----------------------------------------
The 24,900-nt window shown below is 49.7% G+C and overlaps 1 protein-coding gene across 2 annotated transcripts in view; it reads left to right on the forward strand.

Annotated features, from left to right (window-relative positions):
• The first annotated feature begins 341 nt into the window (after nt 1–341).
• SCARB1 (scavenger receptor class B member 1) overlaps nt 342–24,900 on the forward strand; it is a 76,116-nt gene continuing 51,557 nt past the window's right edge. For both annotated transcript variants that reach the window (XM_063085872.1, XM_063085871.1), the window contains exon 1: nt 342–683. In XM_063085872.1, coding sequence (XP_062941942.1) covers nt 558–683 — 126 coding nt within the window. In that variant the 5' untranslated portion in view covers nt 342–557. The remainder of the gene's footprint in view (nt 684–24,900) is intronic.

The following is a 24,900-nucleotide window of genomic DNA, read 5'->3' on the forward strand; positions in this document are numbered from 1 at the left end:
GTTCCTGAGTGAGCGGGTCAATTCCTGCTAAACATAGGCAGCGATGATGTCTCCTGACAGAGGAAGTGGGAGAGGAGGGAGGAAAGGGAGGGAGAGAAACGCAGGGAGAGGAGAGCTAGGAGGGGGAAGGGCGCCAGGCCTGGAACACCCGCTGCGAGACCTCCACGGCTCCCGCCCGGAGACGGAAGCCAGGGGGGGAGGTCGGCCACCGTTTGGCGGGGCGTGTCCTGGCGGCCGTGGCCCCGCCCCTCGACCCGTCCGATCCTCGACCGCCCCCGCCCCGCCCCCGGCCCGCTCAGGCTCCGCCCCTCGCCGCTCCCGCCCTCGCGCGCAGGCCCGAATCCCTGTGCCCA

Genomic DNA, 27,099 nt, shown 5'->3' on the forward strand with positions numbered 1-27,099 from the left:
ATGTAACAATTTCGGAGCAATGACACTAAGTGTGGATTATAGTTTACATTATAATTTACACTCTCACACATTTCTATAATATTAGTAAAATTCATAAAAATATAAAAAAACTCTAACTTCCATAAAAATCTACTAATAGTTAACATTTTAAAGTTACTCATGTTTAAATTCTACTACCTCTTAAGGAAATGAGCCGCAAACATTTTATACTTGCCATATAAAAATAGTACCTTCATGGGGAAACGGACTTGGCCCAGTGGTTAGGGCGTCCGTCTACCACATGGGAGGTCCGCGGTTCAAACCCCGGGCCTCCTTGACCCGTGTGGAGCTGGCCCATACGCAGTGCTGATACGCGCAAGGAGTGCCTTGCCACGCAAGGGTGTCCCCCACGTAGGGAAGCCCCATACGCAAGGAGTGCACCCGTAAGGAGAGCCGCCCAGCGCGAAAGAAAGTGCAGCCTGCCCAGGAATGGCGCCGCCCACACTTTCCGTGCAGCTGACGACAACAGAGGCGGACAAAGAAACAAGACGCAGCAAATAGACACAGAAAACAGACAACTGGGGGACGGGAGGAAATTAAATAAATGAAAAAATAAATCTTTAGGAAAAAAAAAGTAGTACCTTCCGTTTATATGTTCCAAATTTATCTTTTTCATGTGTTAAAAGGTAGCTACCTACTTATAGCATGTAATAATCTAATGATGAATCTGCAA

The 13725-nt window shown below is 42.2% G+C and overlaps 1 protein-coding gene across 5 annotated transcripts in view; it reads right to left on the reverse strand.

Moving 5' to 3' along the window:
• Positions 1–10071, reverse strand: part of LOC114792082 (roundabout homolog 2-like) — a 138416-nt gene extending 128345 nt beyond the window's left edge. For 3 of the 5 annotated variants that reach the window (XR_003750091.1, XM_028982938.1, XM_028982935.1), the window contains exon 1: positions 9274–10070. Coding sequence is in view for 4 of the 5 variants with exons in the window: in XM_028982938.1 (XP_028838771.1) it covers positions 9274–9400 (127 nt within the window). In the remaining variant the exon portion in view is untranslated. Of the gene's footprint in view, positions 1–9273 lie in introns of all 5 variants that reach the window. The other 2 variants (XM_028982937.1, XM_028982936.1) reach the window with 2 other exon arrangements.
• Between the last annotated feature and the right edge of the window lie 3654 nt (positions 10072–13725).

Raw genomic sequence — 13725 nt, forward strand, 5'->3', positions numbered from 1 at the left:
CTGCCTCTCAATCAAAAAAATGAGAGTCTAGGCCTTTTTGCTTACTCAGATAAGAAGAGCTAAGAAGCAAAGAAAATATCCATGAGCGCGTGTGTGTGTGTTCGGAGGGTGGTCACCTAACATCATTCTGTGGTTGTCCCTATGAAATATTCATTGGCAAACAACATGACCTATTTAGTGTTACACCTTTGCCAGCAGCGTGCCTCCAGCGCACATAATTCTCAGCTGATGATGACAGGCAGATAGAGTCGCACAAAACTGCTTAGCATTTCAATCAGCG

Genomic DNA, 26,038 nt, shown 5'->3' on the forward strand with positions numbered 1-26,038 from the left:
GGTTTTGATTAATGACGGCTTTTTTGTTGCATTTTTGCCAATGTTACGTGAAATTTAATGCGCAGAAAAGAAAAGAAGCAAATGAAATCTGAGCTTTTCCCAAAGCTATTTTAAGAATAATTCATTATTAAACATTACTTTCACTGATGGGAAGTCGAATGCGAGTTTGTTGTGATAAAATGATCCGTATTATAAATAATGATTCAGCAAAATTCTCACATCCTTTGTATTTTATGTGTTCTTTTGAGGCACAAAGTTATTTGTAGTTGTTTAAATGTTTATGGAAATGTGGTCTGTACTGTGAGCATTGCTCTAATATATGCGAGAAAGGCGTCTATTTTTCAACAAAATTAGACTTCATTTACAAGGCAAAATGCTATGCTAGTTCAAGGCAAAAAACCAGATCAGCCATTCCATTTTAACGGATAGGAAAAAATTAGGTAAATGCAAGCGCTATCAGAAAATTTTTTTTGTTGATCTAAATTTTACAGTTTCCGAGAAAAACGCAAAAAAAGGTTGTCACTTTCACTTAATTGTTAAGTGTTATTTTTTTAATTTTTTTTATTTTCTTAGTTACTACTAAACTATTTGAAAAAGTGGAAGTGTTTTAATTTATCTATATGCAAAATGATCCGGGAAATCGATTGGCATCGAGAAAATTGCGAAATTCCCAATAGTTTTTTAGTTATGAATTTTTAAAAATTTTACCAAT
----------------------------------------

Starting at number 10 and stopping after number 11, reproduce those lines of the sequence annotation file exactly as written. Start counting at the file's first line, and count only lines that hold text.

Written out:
Moving 5' to 3' along the window:
• Positions 1–10071, reverse strand: part of LOC114792082 (roundabout homolog 2-like) — a 138416-nt gene extending 128345 nt beyond the window's left edge. For 3 of the 5 annotated variants that reach the window (XR_003750091.1, XM_028982938.1, XM_028982935.1), the window contains exon 1: positions 9274–10070. Coding sequence is in view for 4 of the 5 variants with exons in the window: in XM_028982938.1 (XP_028838771.1) it covers positions 9274–9400 (127 nt within the window). In the remaining variant the exon portion in view is untranslated. Of the gene's footprint in view, positions 1–9273 lie in introns of all 5 variants that reach the window. The other 2 variants (XM_028982937.1, XM_028982936.1) reach the window with 2 other exon arrangements.